Please note that the majority of nutrient deficiencies are due to excessively high or low pH levels in your water. Ideally, soil-grown marijuana plants will have a pH of 6.0-7.0. The range drops to 5.5-6.5 if you use coco coir as a growing medium, or if you are growing hydroponically. When the pH is at the wrong level, it reduces the plant’s ability to absorb the nutrients you are working so hard to provide.

Calcium and magnesium are often overlooked when discussing the growth of the cannabis plant. It is common to find them together in a single Cal-Mag supplement which normally contains Iron as well. These three nutrients are important to the process of photosynthesis, which involves creating energy from light. Magnesium is particularly important for photosynthesis; it is the central atom in the chlorophyll molecule.

While marijuana plants don’t need a large amount of sulfur, it is still considered an essential macro element. As well as aiding enzyme formation, it helps to construct proteins. Sulfur is also pivotal in the development of chlorophyll molecules. If your plant is deficient in Sulfur, Calcium, Magnesium, or Iron, it can display symptoms such as yellowing or dying leaves.

Besides the macro elements, there are several more elements needed in much lower amounts. While you don’t need large amounts of microelements, a deficiency in any of the following will negatively impact the health of your plants:

  • Iron
  • Zinc
  • Molybdenum
  • Copper
  • Cobalt
  • Boron
  • Chlorine
  • Manganese

What are Hydroponic Cannabis Nutrients?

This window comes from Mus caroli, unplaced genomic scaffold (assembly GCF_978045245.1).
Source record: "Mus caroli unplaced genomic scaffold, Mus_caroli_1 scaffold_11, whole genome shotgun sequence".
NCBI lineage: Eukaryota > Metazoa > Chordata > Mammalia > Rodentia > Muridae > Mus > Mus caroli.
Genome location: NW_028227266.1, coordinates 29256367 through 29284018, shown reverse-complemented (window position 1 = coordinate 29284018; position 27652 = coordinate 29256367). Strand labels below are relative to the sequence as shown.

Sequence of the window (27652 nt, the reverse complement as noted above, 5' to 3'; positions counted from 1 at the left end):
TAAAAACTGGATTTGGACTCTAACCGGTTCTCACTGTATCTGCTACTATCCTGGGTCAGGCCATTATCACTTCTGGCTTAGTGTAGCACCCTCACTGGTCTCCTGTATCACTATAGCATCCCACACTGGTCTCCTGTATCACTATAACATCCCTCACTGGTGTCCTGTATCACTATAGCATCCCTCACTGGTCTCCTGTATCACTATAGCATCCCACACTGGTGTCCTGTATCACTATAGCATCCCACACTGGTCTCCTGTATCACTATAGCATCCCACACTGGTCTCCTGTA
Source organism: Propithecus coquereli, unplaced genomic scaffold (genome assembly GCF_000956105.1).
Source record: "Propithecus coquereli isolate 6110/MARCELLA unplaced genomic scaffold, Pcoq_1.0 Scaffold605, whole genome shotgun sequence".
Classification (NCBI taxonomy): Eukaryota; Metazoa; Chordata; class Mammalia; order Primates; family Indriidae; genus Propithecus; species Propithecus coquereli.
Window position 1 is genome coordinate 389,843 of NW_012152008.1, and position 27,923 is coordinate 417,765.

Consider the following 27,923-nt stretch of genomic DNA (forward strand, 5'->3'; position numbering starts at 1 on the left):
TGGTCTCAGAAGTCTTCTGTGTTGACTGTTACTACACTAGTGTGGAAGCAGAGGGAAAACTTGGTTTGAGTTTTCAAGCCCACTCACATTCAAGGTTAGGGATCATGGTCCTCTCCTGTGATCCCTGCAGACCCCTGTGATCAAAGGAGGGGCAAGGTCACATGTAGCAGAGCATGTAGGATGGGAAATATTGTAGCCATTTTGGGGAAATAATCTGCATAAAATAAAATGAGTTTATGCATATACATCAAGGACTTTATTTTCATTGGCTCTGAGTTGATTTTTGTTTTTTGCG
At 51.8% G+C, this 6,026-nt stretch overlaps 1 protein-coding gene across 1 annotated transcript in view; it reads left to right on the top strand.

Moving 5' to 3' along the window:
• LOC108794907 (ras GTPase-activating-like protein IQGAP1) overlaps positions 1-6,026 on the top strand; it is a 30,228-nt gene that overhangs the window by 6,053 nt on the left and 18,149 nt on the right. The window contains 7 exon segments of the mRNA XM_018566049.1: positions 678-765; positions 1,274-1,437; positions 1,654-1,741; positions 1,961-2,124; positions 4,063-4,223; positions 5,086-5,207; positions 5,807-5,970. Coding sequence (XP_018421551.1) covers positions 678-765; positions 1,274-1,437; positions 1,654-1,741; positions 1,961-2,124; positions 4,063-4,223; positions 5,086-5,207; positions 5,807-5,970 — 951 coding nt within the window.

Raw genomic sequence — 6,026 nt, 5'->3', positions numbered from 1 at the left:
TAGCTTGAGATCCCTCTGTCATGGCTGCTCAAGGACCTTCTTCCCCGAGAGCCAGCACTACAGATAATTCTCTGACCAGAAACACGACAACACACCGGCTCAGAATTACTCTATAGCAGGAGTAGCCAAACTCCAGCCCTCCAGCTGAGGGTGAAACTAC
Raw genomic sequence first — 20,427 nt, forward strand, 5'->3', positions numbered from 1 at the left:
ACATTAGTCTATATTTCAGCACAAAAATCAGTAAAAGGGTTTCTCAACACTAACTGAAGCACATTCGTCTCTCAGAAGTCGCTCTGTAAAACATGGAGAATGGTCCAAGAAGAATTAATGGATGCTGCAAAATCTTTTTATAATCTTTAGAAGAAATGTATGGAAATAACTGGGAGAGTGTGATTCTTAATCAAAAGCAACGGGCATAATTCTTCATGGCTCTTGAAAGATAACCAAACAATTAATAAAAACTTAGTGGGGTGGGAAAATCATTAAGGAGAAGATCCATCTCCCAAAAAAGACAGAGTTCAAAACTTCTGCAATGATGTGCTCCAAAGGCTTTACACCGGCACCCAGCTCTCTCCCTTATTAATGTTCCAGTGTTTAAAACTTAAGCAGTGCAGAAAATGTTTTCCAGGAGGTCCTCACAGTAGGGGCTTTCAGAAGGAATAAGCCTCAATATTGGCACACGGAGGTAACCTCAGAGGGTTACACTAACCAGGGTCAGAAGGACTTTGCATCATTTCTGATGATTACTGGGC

The hydroponic growing process involves growing marijuana plants without soil as the growth medium. Instead, you use a different substrate such as clay pebbles, rockwool, or coco coir. Hydroponics is becoming an increasingly popular method of growing marijuana because it offers a high potential yield in a small amount of space.

The soaring popularity of hydroponics has led to the majority of nutrients sold for cannabis cultivation to be soluble fertilizers that are ready to use in hydroponic systems. Such products consist of concentrated mineral salts available in powder or liquid form. Regardless of the option you choose, you must dilute the nutrients in the water to the correct concentration before applying them to your plants.

There are separate products available for the vegetative and flowering stages that contain different N-P-K ratios. For vegetative growth, choose a fertilizer with a higher proportion of nitrogen and potassium to phosphorous. When your plants are flowering, decrease your nitrogen concentration and increase the proportion of phosphorus and potassium.